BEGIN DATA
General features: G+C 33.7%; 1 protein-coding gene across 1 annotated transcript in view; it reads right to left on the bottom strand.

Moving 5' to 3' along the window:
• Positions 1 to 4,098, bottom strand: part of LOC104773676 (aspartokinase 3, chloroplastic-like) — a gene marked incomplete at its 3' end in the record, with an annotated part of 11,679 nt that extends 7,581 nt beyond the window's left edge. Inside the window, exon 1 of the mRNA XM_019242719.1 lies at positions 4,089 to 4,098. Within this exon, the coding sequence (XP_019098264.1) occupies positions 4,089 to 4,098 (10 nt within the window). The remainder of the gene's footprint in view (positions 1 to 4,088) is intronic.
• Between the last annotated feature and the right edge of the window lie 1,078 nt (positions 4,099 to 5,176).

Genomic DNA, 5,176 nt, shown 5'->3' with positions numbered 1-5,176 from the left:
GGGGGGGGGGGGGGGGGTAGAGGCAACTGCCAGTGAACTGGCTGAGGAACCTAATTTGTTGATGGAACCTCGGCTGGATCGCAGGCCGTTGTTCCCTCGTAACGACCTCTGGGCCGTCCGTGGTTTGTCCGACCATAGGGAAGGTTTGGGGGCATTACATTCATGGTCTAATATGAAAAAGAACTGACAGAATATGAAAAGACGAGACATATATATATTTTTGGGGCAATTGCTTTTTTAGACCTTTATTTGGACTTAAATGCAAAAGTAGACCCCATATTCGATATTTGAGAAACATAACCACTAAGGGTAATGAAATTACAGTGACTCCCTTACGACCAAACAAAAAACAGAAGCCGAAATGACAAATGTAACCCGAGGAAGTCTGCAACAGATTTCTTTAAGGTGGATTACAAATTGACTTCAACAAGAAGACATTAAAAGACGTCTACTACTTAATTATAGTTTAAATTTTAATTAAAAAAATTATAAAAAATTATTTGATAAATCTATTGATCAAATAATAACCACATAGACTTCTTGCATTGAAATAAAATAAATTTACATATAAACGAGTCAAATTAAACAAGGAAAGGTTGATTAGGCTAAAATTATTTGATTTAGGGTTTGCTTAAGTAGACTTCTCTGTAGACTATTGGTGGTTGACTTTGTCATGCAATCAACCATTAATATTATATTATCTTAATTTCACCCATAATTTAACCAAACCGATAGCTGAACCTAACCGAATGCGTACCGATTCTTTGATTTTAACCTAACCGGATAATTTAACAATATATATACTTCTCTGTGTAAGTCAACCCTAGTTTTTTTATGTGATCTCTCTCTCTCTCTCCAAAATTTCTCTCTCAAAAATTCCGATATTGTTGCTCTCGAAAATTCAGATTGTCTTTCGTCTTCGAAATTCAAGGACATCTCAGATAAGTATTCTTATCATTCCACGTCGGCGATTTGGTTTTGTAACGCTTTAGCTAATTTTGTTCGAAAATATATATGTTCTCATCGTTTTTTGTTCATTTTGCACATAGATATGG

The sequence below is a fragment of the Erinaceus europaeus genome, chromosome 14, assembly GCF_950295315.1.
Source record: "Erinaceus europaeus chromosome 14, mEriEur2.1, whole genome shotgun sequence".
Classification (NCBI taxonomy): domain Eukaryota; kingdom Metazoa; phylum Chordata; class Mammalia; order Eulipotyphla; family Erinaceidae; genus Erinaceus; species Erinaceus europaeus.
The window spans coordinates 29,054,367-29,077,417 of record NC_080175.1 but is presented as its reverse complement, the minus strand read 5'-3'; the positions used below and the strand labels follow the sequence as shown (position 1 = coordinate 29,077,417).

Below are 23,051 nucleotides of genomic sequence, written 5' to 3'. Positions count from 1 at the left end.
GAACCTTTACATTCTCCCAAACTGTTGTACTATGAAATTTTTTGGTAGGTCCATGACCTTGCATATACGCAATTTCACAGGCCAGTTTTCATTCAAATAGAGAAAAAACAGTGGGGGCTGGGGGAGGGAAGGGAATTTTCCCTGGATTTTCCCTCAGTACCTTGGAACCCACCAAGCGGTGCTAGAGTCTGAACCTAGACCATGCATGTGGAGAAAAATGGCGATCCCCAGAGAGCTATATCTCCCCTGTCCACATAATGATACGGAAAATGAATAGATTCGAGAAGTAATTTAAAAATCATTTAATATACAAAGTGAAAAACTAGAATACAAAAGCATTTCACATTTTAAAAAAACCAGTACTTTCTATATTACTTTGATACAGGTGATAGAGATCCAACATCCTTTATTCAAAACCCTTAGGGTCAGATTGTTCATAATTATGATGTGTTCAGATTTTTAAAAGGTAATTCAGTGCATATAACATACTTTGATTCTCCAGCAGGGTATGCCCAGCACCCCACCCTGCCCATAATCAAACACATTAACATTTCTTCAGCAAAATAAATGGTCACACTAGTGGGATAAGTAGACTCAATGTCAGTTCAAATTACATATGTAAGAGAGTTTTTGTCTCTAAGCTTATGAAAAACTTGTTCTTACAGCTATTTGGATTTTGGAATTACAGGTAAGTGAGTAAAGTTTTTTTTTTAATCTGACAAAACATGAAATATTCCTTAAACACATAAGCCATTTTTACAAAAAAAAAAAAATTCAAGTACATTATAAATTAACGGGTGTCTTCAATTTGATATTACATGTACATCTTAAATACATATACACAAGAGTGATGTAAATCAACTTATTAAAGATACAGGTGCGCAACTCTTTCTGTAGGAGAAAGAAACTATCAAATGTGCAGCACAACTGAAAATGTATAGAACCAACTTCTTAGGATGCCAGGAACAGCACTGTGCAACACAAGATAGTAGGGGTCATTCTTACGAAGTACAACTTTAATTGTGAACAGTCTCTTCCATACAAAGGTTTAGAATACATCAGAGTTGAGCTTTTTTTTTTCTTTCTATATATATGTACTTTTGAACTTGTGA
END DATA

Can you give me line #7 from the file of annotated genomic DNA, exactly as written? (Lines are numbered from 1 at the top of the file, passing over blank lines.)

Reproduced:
The sequence below is a fragment of the Erinaceus europaeus genome, chromosome 14, assembly GCF_950295315.1.